More on Keeping It Simple

keep-it-simple-1I thought I would continue with the blog I wrote on Tuesday, Keep It Simple. You don’t want your reader to have to stop and think about what you are trying to say. You don’t want to slow them down or break up the pace.

You want your reader to continue through your novel without thinking about the fact  they are reading a book. You want them to become part of your story, walking through the scenes with your cast of characters.

If they have to stop and reread a section for clarification, you’re in trouble. I recommend that you read your prose aloud before making it public. If you stop or hesitate on any sentence, go back, something isn’t right.

Additional things we do to over complicate our writing. And I did say we. I’m guilty too 🙂

Double negatives

He was not certain that he would not make a mess of it.

My head just exploded. What did that sentence just say. You’re going to have to slow down and reread that sentence a couple of times. A better way to write it-

He worried he might make a mess of it.

Over explaining/illustrating

You did a lot of research to make your story sound authentic. That’s great, and the right thing to do, but your reader doesn’t want or need to know all of the information you collected. They aren’t interested in the intricacies of a process, give them an overview. Unless there is an important reason they need to know an intricate detail, keep it out.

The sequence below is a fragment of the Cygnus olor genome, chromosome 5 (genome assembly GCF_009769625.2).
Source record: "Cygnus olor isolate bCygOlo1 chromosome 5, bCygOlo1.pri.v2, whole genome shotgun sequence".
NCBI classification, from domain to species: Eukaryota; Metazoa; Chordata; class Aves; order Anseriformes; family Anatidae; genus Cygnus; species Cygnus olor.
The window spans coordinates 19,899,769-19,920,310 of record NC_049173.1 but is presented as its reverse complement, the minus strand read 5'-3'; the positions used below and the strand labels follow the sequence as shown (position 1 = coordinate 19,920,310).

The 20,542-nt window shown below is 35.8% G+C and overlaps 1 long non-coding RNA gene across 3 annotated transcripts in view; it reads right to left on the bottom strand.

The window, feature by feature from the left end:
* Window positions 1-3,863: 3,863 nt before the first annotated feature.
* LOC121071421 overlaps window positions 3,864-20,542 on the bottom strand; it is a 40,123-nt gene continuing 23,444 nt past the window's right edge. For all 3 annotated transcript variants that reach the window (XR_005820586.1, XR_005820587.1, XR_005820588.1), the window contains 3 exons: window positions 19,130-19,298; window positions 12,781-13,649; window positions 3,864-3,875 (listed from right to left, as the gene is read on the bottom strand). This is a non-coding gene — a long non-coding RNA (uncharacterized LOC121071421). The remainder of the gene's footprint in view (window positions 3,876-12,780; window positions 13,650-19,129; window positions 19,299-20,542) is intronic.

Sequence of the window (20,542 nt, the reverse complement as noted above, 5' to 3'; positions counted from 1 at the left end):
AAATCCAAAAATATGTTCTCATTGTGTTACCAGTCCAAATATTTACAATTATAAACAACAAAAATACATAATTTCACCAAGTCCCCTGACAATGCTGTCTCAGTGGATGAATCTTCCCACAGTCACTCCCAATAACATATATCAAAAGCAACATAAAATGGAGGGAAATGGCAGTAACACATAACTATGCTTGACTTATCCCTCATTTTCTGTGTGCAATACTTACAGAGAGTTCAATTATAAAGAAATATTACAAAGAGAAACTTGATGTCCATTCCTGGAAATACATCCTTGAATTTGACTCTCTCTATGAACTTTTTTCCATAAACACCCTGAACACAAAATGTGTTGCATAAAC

Adding unnecessary descriptors in titles

He became the leader of the Commonwealth of Australia in 2012.

He became the leader of Australia in 2012.

She was a reporter in the United Stated of America during the Clinton administration.

She was a reporter in America during the Clinton administration.

If your reader already knows the setting is the USA-

She was a reporter during the Clinton administration.

Careless repetition

It makes you look clumsy, like you haven’t thought things through. You’re unorganized. Why are you telling me something you told me in chapters 3,4 and 6? I know already! Give me a break! Don’t force me to relive a situation over and over again. I don’t like it.

With this being said, there are times when repetition is appropriate, but not usually in novels. Repetition can add clarity, emphasis, and eloquence- when used this way, I wouldn’t consider it careless.

A perfect example, would be the ‘I have a dream’ speech by Martin Luther King Jr.  Check it out.

Hope this gave you something to think about and didn’t add to the confusion 🙂

-Jan R

 

 

 

 

 

 

More on Keeping It Simple